Australia’s Private Education and Training sector: Profile: ACPET

This year, the Australian Council for Private Education and Training celebrates its 20th anniversary with plans to open an office on the ground in China. ACPET CEO Claire Field spoke to Australia China Connections.

As CEO of the Australian Council for Private Education and Training, the peak body representing Australia’s independent providers of post-compulsory education and training, including the Higher Education, Vocational Education and Training (VET), English language courses, senior secondary studies and foundation studies sectors, Claire Field has had her work cut out for her.
It has been her role to help restore the damaged reputation of Australia’s private education sector in both Australia and internationally.
Since the highly publicised collapse in 2009 of several Australian private colleges and the government decision to implement stricter visa processing regulations not long after, the private education and VET sector has taken a beating. And despite positive outcomes for universities as a result of last year’s Knight Review, the private education sector is fighting hard to claim its share of benefits and recognition for the role it plays in contributing to the success of Australia’s valuable international student market.acpetaicl08_web
Recent measures implemented by ACPET have included the termination of membership of several members, working alongside the Australian Skills Quality Authority (ASQA) – the national regulator for Australia’s vocational education and training sector and, in recognition of the importance of the Chinese market to its members, plans to open its first offshore office in Chongqing.

*Pictured: Australian private colleges want greater recognition for the value they bring to Australia’s international student market. (ACPET)


The importance of China
Ms Field says ACPET members see China as a key country to be engaged with due to the sheer numbers of Chinese students wanting to study English or travel overseas for their higher education and the opportunities for partnerships for training and education in delivering on shore courses.
The Chongqing office is a response to the growing importance China will continue to play for ACPET’s members, but says Ms Field, the additional advantage of having a representative on the ground will be to gain better feedback for what is working well on the ground.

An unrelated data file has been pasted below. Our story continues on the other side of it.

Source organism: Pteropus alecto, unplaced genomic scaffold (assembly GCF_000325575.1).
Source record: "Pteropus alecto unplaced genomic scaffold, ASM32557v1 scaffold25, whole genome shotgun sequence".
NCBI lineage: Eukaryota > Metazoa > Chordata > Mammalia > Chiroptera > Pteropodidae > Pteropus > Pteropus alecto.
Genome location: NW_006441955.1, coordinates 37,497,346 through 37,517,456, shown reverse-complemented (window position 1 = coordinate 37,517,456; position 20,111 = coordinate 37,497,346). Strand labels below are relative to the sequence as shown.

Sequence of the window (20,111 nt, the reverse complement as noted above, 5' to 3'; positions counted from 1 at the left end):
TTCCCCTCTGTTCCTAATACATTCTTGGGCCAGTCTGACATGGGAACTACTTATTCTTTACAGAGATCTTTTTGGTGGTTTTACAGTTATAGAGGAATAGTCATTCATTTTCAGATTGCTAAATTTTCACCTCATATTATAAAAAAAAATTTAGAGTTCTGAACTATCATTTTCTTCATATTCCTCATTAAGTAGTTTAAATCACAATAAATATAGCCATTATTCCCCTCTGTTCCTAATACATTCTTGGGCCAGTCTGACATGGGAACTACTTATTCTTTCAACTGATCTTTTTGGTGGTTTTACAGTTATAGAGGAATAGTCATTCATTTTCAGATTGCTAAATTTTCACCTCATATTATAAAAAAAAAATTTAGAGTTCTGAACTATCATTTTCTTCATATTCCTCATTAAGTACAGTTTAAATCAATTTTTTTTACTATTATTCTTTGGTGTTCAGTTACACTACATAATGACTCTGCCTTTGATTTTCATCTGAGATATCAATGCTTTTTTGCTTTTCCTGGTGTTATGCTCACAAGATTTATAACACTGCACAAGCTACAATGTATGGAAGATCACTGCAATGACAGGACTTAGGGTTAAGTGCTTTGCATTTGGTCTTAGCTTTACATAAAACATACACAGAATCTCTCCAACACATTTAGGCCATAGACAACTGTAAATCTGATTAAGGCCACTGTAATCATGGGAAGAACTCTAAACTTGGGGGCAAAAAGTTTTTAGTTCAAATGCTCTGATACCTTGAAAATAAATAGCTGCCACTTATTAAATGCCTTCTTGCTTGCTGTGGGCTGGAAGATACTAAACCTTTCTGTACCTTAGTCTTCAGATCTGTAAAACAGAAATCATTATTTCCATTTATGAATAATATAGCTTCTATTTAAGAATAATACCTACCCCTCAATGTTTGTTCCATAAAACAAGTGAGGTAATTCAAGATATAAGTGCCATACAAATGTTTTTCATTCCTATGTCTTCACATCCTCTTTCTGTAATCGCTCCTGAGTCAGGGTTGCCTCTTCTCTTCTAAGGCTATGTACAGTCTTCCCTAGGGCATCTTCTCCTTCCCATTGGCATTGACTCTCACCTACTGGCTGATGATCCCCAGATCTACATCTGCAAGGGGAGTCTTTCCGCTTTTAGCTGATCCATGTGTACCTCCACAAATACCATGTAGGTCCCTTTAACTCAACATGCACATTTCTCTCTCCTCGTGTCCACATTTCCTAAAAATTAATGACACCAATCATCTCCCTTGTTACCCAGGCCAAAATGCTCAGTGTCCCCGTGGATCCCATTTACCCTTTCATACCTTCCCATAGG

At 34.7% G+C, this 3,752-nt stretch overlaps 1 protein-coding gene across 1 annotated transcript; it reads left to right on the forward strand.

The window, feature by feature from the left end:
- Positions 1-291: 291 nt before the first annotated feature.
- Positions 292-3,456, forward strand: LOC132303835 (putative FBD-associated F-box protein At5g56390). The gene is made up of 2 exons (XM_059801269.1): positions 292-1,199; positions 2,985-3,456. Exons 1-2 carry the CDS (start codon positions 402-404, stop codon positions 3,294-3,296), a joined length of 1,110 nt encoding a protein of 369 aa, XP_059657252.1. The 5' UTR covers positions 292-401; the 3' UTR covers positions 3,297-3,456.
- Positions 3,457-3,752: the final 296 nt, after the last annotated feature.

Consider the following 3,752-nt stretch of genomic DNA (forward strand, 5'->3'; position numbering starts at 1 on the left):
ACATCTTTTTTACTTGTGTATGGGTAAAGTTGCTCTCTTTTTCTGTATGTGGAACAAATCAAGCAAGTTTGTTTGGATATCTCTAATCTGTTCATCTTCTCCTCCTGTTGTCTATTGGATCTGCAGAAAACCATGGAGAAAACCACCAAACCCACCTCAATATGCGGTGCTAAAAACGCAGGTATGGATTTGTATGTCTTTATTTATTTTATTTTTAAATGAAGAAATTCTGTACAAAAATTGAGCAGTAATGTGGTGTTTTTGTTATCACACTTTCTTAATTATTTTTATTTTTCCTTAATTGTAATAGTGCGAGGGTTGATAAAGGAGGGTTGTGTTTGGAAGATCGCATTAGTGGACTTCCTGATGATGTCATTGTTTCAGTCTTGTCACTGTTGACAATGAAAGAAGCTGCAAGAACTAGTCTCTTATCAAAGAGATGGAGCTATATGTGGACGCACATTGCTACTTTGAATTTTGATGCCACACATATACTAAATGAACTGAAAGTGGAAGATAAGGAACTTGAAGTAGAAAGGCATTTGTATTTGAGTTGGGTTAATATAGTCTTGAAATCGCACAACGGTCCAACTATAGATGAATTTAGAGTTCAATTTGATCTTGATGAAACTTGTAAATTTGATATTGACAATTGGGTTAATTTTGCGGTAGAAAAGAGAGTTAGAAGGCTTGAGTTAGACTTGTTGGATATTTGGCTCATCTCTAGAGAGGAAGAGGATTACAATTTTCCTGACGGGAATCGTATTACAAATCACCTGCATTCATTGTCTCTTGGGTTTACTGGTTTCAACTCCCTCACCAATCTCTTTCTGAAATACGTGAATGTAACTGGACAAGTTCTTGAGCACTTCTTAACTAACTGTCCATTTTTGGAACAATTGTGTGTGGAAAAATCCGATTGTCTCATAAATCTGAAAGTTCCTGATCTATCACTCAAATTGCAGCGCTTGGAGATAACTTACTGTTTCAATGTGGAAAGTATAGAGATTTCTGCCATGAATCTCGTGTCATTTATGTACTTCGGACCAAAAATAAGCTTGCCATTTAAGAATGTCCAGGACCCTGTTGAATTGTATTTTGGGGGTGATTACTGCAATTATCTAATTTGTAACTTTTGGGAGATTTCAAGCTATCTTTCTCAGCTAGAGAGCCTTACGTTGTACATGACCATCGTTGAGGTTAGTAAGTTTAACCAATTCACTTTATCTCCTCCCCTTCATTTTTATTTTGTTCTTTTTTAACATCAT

“We want to know what areas we can help more in to help our members improve their quality in China and we are hopeful that having a rep on the ground will give us a better idea of that.”
On a recent trip to China, Ms Field said the key message coming out of meetings in China was an overall concern about high quality education.
“All governments want the best education opportunities for their young people,” she says.
ACPET lobbying
In conjunction with TAFE Directors Australia, ACPET has also been lobbying the Australian government on a range of issues including streamlined visa processing for high quality TAFEs (already available to Australian students) and post study work rights.
“We argue that it’s time for the government to introduce this for the best public and private providers, to make Australia a more attractive destination for the VET sector,” says Ms Field.
She says Australia has a demand for a more flexible labour market and with that comes the need for a more flexible arrangement at training levels.
In a move welcomed by the organisation and in a breakthrough for Australian TAFEs, the federal government, in response to pressure from the Council of Australian Governments, recently agreed to include high quality TAFEs in its new student streamlined visa process.
Streamlined visa processing for university students went into effect on March 24, in response to recommendations put forward under the Knight Review.
Under the program, student visa applicants can streamline their visa application through a participating university in Australia at Bachelor, Masters, or Doctoral degree level – ensuring they are processed as a lower migration risk, regardless of their country of origin.
The implementation for the TAFE sector is expected to come into effect in time for enrolments later this year.
“We are very pleased,” says Ms Field.
“Let’s get the criteria right – who are the most trusted non-university providers? The key is that it gets done and done well.”
Extending the streamlined international student visas changes was a major element of the Interstate Reform Partnership signed between NSW and Victoria last year and was a key Priority Action in the NSW Strategy for Business Migration and Attracting International Students. 


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